A water smoker allows you to smoke meat for many hours at temperatures that are well below 150°C. The Weber version is basically an upright bullet-shaped unit with three sections. The charcoal burns in the bottom section. For smoky barbecue aromas, add a few fist-sized wood chunks of hardwood to the coals right from the beginning. The meat will absorb the smoke best when it is uncooked.
The water sits in a pan in the middle section, preventing any fat from dripping onto the coals and, more importantly, keeping the temperature low. The meat sits on one or two racks in the top section.
A water smoker has vents in both the bottom and top sections.
Generally, it’s a good idea to leave the top vent wide open so that smoke can escape.
Use the bottom vents as your primary way of regulating the temperature.
The less air that you allow into the smoker, the lower the temperature will go.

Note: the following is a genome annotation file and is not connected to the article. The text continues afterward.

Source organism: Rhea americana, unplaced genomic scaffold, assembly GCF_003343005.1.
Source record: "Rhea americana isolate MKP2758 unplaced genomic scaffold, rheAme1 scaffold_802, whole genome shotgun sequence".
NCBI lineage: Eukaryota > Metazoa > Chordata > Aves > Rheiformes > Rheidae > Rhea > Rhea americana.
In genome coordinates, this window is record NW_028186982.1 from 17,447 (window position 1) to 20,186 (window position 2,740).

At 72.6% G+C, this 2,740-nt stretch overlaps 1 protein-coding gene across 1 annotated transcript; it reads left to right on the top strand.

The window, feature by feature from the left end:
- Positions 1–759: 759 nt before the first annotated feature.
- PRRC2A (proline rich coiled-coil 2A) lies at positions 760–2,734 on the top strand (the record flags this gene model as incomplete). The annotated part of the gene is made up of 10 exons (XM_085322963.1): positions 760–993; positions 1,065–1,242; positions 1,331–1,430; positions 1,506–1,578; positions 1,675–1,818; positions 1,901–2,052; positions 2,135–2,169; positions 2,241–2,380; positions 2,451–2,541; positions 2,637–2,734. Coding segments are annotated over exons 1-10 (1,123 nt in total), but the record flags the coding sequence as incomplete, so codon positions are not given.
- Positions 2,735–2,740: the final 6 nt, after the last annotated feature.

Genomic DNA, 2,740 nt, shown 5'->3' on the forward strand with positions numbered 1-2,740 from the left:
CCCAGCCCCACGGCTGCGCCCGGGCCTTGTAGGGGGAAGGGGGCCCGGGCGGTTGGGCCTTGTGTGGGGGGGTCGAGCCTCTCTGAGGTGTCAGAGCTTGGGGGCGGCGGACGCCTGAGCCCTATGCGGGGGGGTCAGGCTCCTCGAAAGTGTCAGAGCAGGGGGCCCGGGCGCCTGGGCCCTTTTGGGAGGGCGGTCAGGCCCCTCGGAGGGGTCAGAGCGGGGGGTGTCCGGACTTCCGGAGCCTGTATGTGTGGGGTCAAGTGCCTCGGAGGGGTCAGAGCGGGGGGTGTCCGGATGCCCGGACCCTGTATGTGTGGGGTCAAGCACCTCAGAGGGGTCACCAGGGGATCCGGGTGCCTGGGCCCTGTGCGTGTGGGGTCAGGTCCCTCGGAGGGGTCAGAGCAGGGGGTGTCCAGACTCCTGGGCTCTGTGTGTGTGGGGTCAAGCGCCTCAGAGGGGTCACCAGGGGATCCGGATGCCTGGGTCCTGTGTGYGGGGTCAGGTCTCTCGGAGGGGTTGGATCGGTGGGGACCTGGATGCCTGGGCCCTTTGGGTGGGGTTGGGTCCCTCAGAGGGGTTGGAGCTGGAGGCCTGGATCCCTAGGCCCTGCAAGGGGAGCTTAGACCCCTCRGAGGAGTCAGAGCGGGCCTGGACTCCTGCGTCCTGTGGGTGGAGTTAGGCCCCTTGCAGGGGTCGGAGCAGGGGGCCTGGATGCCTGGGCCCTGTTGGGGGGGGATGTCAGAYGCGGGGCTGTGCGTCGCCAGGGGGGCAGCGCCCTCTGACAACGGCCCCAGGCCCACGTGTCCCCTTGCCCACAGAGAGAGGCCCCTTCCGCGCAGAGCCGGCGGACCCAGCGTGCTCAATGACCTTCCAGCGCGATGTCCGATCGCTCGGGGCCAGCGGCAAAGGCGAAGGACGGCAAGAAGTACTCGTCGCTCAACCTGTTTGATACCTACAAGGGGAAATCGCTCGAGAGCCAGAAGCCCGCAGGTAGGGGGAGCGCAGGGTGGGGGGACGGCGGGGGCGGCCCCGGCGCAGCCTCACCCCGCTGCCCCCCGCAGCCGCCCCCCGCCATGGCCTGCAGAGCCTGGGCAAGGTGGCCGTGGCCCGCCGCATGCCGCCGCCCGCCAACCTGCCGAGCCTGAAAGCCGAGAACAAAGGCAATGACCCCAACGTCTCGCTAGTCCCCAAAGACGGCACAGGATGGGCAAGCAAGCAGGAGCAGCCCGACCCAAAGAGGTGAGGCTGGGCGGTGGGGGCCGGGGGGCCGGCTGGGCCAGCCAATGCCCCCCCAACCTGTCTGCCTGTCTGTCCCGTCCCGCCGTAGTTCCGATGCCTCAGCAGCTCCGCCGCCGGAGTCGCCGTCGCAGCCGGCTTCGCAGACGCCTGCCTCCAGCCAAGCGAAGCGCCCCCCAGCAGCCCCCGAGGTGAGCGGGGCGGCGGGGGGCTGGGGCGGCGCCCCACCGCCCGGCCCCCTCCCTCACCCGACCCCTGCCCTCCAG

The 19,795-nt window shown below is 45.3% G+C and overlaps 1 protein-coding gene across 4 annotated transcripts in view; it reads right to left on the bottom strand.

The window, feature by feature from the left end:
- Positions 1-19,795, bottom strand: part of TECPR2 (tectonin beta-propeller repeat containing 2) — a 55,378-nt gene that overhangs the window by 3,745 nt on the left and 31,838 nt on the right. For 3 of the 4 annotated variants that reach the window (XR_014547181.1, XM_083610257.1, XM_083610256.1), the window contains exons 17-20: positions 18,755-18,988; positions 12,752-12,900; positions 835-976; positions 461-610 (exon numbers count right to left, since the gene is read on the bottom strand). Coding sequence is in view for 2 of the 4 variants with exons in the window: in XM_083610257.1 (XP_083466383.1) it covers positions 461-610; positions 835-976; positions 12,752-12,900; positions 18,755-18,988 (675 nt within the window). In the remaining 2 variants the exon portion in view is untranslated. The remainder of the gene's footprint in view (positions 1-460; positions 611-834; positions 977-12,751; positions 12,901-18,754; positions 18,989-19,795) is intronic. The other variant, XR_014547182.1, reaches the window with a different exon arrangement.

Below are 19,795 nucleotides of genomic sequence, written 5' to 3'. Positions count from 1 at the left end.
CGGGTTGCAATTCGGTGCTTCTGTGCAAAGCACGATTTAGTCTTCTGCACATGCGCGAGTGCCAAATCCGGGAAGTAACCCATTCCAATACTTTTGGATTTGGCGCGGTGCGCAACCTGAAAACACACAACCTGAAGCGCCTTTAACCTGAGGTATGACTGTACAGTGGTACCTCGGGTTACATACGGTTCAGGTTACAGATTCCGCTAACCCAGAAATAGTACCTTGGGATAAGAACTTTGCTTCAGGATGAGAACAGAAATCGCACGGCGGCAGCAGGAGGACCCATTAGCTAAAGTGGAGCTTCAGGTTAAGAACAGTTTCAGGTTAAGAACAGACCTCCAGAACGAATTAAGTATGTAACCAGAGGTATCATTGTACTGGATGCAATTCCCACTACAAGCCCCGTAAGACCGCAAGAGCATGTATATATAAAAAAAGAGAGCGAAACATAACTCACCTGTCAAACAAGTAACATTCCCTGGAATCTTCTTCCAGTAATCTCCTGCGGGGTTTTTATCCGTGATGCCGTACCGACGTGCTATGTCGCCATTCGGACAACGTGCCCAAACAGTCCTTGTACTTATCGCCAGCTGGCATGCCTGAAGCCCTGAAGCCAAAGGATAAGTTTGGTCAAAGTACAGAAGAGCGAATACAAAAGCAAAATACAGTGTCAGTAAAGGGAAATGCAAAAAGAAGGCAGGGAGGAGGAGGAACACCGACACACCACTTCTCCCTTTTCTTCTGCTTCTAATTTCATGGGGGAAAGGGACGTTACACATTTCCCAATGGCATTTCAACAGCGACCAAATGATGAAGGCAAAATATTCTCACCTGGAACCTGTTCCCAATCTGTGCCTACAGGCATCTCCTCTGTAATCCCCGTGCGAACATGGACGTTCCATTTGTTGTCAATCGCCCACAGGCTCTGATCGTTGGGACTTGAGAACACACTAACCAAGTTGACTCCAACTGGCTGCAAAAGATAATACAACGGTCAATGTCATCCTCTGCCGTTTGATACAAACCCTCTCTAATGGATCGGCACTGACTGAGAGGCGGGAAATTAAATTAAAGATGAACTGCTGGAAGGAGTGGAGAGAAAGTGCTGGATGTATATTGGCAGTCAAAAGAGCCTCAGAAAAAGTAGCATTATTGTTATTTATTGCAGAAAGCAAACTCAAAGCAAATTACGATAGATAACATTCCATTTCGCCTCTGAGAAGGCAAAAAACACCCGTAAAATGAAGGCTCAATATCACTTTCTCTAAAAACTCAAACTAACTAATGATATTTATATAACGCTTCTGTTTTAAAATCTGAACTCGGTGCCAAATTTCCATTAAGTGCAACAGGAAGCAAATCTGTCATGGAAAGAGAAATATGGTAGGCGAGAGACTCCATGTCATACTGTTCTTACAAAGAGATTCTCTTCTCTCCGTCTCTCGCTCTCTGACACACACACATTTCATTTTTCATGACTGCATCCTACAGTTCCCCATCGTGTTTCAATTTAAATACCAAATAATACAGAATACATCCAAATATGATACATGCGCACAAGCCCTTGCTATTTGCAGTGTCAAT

Generally speaking, if the ring in the bottom section of the smoker is filled with lit charcoal and the water pan is nearly filled, the temperature will stay in the range of 100° to 130°C for 4 to 6 hours.
This is an ideal range for roasting food like pork ribs, turkeys and standing beef rib roasts.
When you see that very little smoke is coming out of the top vent, add another chunk or two through the door on the side. Wood chunks burn slowly and evenly, so they are a better choice than wood chips in this situation. For cooking sessions longer than 6 hours, you will probably need to add more charcoal occasionally. The timing will depend on the type of charcoal you are using and how quickly it burns. If you are using charcoal made with unnatural fillers, you may wish to light the briquettes in a chimney starter first; some people can taste off-flavours in food that’s been cooked over unlit briquettes.
During long cooking times, also be sure to replenish the water pan with warm water every few hours. Make sure to keep the lid on the smoker as much as possible. It’s critical for maintaining an even heat.